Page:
Review: ‘Birdsong’ by Sebastian Faulks

1106078.jpgPublished to international critical and popular acclaim, this intensely romantic yet stunningly realistic novel spans three generations and the unimaginable gulf between the First World War and the present. As the young Englishman Stephen Wraysford passes through a tempestuous love affair with Isabelle Azaire in France and enters the dark, surreal world beneath the trenches of No Man’s Land, Sebastian Faulks creates a world of fiction that is as tragic as A Farewell to Arms and as sensuous as The English Patient. Crafted from the ruins of war and the indestructibility of love, Birdsong is a novel that will be read and marveled at for years to come.


Book Details:

Genre: Historical Fiction

Series: French Trilogy, #2

Publisher: Vintage International

ISBN: 9780679776819



I’ve always contended that the best books are the ones that stick with you. There are some books that, despite your best efforts and those of the people you talk to, somehow wind their way into every one of your conversations. There are others that tumble into your life by chance and give you something to strive toward. There are even more that leave you with the slightly elated, slightly nostalgic feeling of having read something truly special.

And then there are some books, like Birdsong, that manage to wind themselves so deeply through your mind as you read them that it’s difficult to shake the feeling that the characters are always lingering in your blind spot, their world mingling just enough with yours to keep the events of their stories at the forefront of your memory for weeks, months, years.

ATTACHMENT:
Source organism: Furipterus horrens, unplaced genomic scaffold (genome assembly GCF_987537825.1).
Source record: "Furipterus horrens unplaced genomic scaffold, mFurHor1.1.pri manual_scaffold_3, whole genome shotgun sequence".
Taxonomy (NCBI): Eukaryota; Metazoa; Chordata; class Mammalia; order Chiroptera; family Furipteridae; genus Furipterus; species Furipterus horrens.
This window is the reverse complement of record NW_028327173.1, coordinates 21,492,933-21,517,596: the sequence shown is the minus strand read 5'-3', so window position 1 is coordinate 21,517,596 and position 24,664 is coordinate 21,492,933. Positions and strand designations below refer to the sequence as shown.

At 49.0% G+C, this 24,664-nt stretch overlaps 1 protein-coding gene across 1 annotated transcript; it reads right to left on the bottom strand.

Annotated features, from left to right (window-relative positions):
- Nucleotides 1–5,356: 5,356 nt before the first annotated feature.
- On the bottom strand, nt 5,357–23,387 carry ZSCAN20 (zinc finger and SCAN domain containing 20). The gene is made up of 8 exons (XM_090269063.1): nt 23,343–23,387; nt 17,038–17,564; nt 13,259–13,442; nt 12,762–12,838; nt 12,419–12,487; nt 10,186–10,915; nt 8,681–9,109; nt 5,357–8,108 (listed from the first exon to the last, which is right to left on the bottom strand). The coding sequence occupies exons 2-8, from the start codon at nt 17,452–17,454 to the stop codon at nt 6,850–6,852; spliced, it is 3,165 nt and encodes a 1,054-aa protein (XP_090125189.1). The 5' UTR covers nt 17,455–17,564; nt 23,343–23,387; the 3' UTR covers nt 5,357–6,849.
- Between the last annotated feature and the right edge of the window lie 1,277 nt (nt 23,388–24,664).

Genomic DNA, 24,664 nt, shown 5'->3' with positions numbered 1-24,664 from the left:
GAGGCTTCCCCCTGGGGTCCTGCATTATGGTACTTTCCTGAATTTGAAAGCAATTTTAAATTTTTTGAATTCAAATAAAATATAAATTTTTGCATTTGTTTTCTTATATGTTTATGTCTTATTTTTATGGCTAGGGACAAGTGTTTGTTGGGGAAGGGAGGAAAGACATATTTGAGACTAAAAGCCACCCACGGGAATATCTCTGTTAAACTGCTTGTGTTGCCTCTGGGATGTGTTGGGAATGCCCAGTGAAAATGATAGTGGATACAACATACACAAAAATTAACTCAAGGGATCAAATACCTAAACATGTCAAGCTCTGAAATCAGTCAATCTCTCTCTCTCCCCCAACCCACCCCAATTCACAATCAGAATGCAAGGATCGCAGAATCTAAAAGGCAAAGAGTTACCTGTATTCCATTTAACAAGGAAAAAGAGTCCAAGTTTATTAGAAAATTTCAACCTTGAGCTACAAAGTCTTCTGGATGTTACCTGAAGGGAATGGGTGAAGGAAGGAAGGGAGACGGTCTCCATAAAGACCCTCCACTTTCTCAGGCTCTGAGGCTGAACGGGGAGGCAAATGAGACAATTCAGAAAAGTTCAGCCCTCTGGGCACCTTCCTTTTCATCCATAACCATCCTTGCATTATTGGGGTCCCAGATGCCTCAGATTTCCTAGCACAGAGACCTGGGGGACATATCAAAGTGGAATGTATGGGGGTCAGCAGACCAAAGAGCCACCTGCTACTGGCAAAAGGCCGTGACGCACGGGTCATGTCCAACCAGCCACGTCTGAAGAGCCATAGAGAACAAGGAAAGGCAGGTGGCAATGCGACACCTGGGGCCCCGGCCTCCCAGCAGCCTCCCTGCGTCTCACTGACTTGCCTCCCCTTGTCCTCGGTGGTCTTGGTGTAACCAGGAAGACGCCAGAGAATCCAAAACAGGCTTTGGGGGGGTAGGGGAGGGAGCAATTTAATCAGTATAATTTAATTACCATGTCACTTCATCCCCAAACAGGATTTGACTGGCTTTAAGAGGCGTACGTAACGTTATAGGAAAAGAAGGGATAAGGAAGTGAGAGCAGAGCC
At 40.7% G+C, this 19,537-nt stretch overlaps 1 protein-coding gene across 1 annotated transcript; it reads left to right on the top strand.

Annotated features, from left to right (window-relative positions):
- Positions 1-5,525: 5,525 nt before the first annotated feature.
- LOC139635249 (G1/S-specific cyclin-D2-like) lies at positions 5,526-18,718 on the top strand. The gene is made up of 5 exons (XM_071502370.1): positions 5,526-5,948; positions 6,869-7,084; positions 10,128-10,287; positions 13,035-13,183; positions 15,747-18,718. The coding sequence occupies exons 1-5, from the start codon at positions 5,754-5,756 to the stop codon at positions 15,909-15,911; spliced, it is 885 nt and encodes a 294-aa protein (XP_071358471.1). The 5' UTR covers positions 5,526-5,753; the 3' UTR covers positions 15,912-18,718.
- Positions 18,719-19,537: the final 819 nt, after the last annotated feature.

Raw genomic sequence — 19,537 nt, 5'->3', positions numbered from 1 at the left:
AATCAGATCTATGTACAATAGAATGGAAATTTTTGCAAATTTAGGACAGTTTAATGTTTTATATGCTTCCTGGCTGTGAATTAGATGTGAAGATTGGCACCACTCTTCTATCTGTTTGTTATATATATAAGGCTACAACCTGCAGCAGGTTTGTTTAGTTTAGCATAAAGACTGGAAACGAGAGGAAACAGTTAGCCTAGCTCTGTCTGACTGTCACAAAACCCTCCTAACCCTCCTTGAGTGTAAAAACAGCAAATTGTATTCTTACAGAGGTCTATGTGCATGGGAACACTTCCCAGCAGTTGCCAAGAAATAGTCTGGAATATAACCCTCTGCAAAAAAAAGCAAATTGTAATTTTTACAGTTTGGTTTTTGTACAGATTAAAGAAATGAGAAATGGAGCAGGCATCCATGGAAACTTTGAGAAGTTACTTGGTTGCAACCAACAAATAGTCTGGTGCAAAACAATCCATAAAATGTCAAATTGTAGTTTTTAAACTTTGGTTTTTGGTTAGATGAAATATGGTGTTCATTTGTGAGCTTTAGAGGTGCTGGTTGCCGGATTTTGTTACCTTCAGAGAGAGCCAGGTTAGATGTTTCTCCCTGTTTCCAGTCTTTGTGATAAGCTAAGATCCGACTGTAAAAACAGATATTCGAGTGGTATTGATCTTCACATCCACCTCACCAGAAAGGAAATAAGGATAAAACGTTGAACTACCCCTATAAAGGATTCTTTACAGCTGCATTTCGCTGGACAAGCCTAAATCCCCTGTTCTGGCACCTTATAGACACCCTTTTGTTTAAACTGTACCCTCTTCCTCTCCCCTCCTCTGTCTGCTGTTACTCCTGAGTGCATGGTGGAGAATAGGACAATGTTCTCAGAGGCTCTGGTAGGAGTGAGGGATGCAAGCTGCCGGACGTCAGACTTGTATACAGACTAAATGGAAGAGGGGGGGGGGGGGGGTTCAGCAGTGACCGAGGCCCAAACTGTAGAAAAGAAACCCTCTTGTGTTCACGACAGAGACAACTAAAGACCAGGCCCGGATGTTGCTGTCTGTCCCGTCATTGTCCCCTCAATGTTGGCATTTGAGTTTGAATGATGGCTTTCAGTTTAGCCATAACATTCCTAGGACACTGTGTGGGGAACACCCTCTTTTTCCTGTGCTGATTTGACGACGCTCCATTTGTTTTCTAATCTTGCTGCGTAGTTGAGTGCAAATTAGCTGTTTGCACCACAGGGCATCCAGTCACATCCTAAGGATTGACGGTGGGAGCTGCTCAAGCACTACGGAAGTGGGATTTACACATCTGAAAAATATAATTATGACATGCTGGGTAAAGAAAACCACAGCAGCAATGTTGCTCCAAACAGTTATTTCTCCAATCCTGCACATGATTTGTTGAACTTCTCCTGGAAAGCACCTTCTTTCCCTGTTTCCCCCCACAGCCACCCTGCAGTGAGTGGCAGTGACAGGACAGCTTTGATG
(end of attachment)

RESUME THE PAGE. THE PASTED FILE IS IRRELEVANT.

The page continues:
I’m tempted to call Birdsong a masterpiece, but I think that would be somewhat thoughtless. To classify Birdsong as a masterpiece would imply that there are others of its kind, that somewhere along the line there’re more novels comparable to this one. And quite honestly, what makes Birdsong so powerful is Faulks’s ability to merge elements of love, war, beauty, trauma, life and death so seamlessly that, in a sense, it creates a class of its own.

There’s little to criticise about this novel. Its characters are almost tragically lifelike – their realness only makes their relationships and experiences all the more heart wrenching. Faulks’s approach to their stories was so skilful, and his weaving together of their lives so intricate, that even the most insignificant plot twists left me shaking. With the current surplus of war films, documentaries and cookie-cutter books, it’s a challenge to craft a story about the Great War that is simultaneously unique, accurate and harrowing, yet Faulks seemed to have no trouble doing so.

Birdsong is going to be one of those books I’ll carry with me for the rest of my life – not only something I’ll drop into conversations, or an example I’ll strive towards in my own writing, or even just something I’ll reread once every few years for the rush it gives me when I turn the last page. It’s made itself a permanent home in my mind.

Rating: 5/5

Recommended to: Everyone.


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